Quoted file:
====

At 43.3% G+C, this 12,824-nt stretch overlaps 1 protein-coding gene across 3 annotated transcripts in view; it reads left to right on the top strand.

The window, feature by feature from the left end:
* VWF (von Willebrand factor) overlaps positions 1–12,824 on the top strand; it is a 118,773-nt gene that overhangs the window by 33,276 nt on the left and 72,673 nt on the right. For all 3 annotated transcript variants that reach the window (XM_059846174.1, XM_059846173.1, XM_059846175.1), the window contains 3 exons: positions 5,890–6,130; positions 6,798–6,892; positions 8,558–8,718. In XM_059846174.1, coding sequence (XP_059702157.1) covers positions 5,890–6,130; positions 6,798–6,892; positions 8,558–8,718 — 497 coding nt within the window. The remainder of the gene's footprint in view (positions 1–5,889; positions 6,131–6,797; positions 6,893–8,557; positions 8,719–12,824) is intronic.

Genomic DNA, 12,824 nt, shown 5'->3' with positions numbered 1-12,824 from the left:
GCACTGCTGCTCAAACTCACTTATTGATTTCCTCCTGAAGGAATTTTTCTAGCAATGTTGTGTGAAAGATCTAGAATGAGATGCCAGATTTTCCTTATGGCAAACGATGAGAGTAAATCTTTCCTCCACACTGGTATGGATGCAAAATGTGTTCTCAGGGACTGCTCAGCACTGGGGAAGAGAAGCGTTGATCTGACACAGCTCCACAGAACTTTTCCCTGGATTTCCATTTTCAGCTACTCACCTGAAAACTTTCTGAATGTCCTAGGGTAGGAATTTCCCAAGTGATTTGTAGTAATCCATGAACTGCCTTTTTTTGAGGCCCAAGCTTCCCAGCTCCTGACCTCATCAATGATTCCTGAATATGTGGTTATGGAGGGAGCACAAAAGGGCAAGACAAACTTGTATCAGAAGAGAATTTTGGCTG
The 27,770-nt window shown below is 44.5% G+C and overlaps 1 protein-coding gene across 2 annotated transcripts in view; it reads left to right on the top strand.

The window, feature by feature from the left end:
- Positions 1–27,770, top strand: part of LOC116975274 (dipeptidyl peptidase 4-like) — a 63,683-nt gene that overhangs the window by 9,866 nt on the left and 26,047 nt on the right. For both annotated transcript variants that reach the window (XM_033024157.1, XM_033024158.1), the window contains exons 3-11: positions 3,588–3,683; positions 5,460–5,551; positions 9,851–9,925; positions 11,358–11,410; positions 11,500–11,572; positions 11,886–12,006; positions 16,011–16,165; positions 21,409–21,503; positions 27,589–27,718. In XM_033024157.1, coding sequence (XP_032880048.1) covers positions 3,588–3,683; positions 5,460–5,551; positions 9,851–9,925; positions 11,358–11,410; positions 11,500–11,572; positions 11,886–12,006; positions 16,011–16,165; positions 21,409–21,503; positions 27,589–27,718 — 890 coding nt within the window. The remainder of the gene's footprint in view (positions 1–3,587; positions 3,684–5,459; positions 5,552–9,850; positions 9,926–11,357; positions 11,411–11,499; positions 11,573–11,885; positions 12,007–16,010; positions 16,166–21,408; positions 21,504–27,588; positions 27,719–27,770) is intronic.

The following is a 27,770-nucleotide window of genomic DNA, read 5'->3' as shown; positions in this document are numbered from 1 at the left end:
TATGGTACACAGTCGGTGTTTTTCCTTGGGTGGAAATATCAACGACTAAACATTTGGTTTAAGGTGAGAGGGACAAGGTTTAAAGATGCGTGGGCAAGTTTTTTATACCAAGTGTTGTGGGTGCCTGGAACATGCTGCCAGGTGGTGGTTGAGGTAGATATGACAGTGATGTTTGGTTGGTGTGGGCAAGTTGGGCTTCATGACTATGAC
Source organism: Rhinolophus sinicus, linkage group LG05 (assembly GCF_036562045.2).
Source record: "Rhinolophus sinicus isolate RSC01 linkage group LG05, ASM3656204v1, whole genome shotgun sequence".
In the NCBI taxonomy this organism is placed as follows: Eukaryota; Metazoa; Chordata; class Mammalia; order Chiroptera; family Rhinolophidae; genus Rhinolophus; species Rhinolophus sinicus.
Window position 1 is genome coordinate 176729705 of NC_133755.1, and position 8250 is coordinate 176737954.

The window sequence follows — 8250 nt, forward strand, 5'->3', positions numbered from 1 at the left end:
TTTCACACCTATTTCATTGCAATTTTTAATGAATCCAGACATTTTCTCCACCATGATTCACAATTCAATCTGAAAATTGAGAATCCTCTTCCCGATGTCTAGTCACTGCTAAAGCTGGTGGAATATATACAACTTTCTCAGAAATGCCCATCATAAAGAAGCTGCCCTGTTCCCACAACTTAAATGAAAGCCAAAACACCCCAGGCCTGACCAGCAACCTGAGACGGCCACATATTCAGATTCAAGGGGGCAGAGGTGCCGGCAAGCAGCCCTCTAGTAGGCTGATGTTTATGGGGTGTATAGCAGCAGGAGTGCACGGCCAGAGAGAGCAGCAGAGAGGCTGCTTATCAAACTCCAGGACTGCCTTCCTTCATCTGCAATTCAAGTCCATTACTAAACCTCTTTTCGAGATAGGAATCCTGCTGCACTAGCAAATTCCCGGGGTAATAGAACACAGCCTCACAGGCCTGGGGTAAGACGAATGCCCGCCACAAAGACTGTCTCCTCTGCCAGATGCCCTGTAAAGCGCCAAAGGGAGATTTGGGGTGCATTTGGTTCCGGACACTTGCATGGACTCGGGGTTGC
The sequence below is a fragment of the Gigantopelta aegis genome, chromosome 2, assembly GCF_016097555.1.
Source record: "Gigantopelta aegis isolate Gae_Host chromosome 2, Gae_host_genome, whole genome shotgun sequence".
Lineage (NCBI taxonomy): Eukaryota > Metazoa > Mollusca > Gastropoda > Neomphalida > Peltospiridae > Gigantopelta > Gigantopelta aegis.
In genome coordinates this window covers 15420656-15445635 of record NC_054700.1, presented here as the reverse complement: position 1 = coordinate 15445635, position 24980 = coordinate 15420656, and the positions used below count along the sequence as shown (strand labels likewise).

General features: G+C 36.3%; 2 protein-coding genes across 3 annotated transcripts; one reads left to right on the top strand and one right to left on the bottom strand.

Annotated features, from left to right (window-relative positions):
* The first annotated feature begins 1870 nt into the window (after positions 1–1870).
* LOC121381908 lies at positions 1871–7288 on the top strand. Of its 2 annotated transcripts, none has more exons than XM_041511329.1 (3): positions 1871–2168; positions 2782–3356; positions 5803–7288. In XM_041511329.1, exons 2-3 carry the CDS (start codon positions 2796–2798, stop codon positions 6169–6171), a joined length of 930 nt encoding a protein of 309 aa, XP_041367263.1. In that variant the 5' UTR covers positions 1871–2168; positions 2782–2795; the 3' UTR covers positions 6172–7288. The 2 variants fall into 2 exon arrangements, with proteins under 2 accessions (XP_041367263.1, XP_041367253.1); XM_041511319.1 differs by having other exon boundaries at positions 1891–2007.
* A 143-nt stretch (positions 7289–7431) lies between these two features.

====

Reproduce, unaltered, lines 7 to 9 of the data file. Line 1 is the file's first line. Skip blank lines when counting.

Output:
The window, feature by feature from the left end:
- Positions 1–27,770, top strand: part of LOC116975274 (dipeptidyl peptidase 4-like) — a 63,683-nt gene that overhangs the window by 9,866 nt on the left and 26,047 nt on the right. For both annotated transcript variants that reach the window (XM_033024157.1, XM_033024158.1), the window contains exons 3-11: positions 3,588–3,683; positions 5,460–5,551; positions 9,851–9,925; positions 11,358–11,410; positions 11,500–11,572; positions 11,886–12,006; positions 16,011–16,165; positions 21,409–21,503; positions 27,589–27,718. In XM_033024157.1, coding sequence (XP_032880048.1) covers positions 3,588–3,683; positions 5,460–5,551; positions 9,851–9,925; positions 11,358–11,410; positions 11,500–11,572; positions 11,886–12,006; positions 16,011–16,165; positions 21,409–21,503; positions 27,589–27,718 — 890 coding nt within the window. The remainder of the gene's footprint in view (positions 1–3,587; positions 3,684–5,459; positions 5,552–9,850; positions 9,926–11,357; positions 11,411–11,499; positions 11,573–11,885; positions 12,007–16,010; positions 16,166–21,408; positions 21,504–27,588; positions 27,719–27,770) is intronic.

The following is a 27,770-nucleotide window of genomic DNA, read 5'->3' as shown; positions in this document are numbered from 1 at the left end: